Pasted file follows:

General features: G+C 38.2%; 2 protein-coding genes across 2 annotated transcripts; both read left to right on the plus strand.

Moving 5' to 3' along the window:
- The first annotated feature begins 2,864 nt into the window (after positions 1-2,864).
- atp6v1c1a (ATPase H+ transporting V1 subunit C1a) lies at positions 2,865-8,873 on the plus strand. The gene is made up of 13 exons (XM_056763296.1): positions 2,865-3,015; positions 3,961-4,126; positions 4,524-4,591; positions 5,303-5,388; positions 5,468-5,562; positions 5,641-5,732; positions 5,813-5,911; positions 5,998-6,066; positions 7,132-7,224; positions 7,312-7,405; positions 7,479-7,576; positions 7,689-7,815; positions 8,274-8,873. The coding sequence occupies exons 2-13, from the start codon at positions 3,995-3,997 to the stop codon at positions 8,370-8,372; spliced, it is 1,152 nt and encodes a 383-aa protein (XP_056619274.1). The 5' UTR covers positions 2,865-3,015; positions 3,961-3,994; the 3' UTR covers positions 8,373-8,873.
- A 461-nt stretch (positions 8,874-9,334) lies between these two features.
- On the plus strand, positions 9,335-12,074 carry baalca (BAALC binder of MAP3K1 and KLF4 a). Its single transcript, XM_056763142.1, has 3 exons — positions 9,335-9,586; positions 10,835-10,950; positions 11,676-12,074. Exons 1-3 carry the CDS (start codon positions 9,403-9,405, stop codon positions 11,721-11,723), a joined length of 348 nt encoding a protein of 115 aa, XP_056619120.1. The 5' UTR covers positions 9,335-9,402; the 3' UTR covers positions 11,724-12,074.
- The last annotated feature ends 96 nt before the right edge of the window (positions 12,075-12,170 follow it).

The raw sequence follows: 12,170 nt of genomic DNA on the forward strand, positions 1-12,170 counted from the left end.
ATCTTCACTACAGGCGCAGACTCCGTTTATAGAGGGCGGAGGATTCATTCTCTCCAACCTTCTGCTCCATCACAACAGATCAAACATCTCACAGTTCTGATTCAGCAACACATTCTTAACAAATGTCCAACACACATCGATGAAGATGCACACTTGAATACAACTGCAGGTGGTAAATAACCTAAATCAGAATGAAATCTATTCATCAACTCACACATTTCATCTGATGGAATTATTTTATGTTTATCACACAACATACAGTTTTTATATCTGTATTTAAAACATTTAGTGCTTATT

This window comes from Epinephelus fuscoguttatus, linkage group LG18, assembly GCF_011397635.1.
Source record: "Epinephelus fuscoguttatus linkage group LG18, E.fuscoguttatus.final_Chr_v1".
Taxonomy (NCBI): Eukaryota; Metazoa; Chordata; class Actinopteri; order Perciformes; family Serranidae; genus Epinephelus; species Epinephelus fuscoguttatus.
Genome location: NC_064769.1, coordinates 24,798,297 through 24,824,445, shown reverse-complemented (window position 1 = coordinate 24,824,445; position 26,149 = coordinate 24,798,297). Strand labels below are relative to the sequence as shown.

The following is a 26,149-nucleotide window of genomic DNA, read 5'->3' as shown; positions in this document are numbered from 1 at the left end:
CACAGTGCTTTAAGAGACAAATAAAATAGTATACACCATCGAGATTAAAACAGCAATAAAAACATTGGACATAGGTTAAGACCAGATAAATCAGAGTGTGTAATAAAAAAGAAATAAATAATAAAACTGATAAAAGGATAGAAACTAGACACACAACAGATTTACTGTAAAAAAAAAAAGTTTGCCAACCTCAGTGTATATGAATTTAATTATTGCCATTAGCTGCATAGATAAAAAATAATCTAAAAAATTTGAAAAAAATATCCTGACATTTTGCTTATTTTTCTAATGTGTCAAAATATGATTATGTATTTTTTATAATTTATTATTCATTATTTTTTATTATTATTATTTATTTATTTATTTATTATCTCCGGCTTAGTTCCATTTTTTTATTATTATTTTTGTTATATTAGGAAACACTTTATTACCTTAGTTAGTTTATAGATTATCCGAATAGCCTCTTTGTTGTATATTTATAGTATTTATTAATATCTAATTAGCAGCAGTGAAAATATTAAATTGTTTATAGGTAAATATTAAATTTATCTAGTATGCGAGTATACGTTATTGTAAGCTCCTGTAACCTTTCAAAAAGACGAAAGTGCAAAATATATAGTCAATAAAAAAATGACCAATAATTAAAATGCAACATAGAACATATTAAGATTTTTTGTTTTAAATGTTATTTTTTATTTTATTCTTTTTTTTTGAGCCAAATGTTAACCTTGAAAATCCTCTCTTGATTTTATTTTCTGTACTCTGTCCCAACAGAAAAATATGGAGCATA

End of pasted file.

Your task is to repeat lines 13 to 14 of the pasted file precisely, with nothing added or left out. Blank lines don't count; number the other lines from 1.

Genome location: NC_064769.1, coordinates 24,798,297 through 24,824,445, shown reverse-complemented (window position 1 = coordinate 24,824,445; position 26,149 = coordinate 24,798,297). Strand labels below are relative to the sequence as shown.

The following is a 26,149-nucleotide window of genomic DNA, read 5'->3' as shown; positions in this document are numbered from 1 at the left end: